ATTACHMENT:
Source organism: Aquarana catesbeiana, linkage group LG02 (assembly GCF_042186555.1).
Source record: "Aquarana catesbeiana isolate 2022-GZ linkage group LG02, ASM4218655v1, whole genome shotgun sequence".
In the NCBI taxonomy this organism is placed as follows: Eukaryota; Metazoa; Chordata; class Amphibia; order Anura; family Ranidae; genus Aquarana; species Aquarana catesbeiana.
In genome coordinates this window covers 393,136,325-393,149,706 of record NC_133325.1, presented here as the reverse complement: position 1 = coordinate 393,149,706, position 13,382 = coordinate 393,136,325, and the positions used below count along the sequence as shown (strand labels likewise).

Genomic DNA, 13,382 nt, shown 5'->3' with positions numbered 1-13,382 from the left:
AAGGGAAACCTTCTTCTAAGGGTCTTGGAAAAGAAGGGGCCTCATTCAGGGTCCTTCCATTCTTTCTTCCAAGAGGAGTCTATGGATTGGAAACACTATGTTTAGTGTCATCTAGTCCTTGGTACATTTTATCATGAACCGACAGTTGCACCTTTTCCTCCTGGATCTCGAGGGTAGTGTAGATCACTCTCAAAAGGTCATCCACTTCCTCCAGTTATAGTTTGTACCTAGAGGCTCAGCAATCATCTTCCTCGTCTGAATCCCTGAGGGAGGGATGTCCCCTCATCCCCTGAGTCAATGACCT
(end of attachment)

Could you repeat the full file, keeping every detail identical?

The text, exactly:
Source organism: Aquarana catesbeiana, linkage group LG02 (assembly GCF_042186555.1).
Source record: "Aquarana catesbeiana isolate 2022-GZ linkage group LG02, ASM4218655v1, whole genome shotgun sequence".
In the NCBI taxonomy this organism is placed as follows: Eukaryota; Metazoa; Chordata; class Amphibia; order Anura; family Ranidae; genus Aquarana; species Aquarana catesbeiana.
In genome coordinates this window covers 393,136,325-393,149,706 of record NC_133325.1, presented here as the reverse complement: position 1 = coordinate 393,149,706, position 13,382 = coordinate 393,136,325, and the positions used below count along the sequence as shown (strand labels likewise).

Genomic DNA, 13,382 nt, shown 5'->3' with positions numbered 1-13,382 from the left:
AAGGGAAACCTTCTTCTAAGGGTCTTGGAAAAGAAGGGGCCTCATTCAGGGTCCTTCCATTCTTTCTTCCAAGAGGAGTCTATGGATTGGAAACACTATGTTTAGTGTCATCTAGTCCTTGGTACATTTTATCATGAACCGACAGTTGCACCTTTTCCTCCTGGATCTCGAGGGTAGTGTAGATCACTCTCAAAAGGTCATCCACTTCCTCCAGTTATAGTTTGTACCTAGAGGCTCAGCAATCATCTTCCTCGTCTGAATCCCTGAGGGAGGGATGTCCCCTCATCCCCTGAGTCAATGACCT